Dr Ashvin Devasundaram from Queen Mary University of London has contributed to a new report from the British Academy on the theme of urban violence.
The publication offers a range of interdisciplinary perspectives examining violence as an urban process. Dr Devasundaram’s chapter considers police-related urban violence in relation to cinematic crosscurrents from the Global South.
The murder of George Floyd in the United States in May 2020 shone a spotlight on police brutality yet the issue is a global problem. According to Dr Devasundaram’s chapter, in India, the National Human Rights Commission recorded 1,723 deaths in police custody in 2019 alone. How can the glaring discrepancy between democratic principles and the actions of law enforcers be explained?
In his chapter, Dr Devasundaram argues that film can go some way to explaining this. Film is a medium that can be moulded, to identify inconsistencies between principles relating to rule of law, human rights and civil liberties and the state-sanctioned violence that undermines, violates and reneges on these nation-state responsibilities.
Dr Devasundaram, Senior Lecturer in World Cinema at Queen Mary’s School of Languages, Linguistics and Film said: “Films in various forms can therefore act not only as ‘whistle blowers’ but also as a litmus test of the implementation or contravention of democratic constitutional principles on the ground. In this sense, a film can bring forgotten discourses from the margins to the centre.”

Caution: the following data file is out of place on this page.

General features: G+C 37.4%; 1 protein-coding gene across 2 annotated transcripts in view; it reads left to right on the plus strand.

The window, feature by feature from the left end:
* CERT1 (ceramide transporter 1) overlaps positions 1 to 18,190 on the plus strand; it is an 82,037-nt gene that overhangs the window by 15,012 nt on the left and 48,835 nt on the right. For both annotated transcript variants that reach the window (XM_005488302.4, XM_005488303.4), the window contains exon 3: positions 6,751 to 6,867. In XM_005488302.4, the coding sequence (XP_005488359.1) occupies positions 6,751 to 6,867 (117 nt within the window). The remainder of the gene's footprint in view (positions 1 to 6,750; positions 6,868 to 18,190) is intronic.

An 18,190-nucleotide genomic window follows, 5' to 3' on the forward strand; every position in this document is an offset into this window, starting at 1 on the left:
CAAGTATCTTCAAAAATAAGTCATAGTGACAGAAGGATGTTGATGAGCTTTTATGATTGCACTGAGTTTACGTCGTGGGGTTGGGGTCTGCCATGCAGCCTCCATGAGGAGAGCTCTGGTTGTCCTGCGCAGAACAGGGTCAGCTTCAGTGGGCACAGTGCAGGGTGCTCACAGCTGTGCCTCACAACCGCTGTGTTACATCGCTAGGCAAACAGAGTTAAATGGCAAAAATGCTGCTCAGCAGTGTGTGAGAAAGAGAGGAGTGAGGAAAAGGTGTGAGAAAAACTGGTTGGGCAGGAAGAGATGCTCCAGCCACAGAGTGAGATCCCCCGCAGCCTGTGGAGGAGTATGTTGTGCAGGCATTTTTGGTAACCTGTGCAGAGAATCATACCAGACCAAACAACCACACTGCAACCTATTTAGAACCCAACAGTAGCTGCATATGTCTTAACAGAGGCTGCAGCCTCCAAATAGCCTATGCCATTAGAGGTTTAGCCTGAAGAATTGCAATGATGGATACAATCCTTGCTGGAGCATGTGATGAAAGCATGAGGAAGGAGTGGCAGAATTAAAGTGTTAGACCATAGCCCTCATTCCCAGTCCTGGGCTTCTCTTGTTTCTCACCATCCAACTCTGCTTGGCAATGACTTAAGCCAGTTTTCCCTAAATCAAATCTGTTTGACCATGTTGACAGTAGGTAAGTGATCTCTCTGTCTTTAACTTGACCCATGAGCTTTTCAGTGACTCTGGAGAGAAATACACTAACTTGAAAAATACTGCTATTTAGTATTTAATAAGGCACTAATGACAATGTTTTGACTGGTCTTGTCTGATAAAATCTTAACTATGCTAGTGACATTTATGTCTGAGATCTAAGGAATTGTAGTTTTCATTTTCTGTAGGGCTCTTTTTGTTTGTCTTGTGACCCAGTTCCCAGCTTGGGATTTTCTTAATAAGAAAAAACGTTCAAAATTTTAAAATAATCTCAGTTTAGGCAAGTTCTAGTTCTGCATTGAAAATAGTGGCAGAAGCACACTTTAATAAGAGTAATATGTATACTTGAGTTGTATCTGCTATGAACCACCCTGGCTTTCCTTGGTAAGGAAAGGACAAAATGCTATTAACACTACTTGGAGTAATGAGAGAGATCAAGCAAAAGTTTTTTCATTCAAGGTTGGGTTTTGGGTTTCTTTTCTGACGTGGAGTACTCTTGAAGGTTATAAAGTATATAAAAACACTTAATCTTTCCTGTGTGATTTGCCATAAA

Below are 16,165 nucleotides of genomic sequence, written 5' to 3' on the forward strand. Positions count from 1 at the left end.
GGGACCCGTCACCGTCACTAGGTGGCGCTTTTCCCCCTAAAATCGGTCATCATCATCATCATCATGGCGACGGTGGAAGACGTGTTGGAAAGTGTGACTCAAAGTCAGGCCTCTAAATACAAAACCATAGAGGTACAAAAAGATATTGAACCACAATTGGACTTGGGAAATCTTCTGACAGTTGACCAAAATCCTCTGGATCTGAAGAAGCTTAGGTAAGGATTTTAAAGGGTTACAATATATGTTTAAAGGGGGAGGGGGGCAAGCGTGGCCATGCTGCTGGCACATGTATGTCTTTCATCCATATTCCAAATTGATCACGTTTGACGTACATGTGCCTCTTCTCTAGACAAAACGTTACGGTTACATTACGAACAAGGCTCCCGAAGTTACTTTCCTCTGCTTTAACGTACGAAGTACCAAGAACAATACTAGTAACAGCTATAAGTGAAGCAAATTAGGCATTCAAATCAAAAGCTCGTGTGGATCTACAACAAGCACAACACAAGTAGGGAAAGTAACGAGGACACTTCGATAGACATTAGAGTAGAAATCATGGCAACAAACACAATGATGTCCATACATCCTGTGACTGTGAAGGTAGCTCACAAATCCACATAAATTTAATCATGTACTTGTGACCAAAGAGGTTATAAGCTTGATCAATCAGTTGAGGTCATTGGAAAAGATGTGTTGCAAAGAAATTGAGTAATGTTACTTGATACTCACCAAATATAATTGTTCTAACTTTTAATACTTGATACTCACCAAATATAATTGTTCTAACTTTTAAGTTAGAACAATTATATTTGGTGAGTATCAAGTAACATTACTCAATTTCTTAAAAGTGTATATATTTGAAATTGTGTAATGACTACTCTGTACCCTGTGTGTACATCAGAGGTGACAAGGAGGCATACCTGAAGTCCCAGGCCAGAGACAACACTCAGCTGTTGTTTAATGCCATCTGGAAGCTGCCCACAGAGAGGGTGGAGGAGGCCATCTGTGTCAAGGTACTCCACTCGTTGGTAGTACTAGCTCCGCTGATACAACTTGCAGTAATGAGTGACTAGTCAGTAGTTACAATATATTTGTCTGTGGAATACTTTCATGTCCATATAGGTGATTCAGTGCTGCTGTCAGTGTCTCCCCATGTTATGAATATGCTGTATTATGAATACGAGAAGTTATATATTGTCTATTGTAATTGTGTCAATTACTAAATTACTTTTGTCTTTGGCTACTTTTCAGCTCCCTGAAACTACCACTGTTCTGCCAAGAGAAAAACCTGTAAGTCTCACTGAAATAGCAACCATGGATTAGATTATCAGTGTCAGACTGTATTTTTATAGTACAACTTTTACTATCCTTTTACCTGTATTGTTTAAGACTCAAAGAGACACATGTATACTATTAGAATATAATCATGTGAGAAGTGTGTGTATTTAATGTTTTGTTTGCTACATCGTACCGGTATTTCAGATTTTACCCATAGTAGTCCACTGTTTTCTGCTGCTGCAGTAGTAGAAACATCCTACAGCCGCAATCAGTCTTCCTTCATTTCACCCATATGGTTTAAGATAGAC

According to the chapter, specific types of film constitute an important looking glass as we engage in processes of mapping connections and raising international conversations around racial justice, equality, civil rights and liberties.
Dr Devasundaram draws parallels between several moving image representations of urban violence linking the police force and marginalised, precarious and minority individuals and social groups. Whilst focusing on India, Brazil and South Africa in favour of a Global South perspective, he demonstrates connections with the contexts of western nations including the USA and UK, where introspections on disproportionalities of law enforcement, racial justice and colonial legacies are especially pertinent and sharply in focus.
In particular, the chapter focuses on police brutality across various groups ranging from women, ethnic minorities, LGBTQ individuals and slum dwellers to ‘lower-caste’ Indian Dalit migrant workers. Films can present the possibility of imagining resistance, offering strategies to challenge state-orchestrated violence and demand reform.
Earlier this year Dr Devasundaram led an international edition of the Young Curators Lab. This is an annual workshop initiated as part of the UK Asian Film Festival (UKAFF) to nurture a new generation of film curators and audiences and showcases a diverse spectrum of South Asian cinema.
Rich Mix have just published a blog about Dr Devasundaram's Q&A with the Director of The Great Indian Kitchen. Read more.
Read the British Academy report, Urban Violence.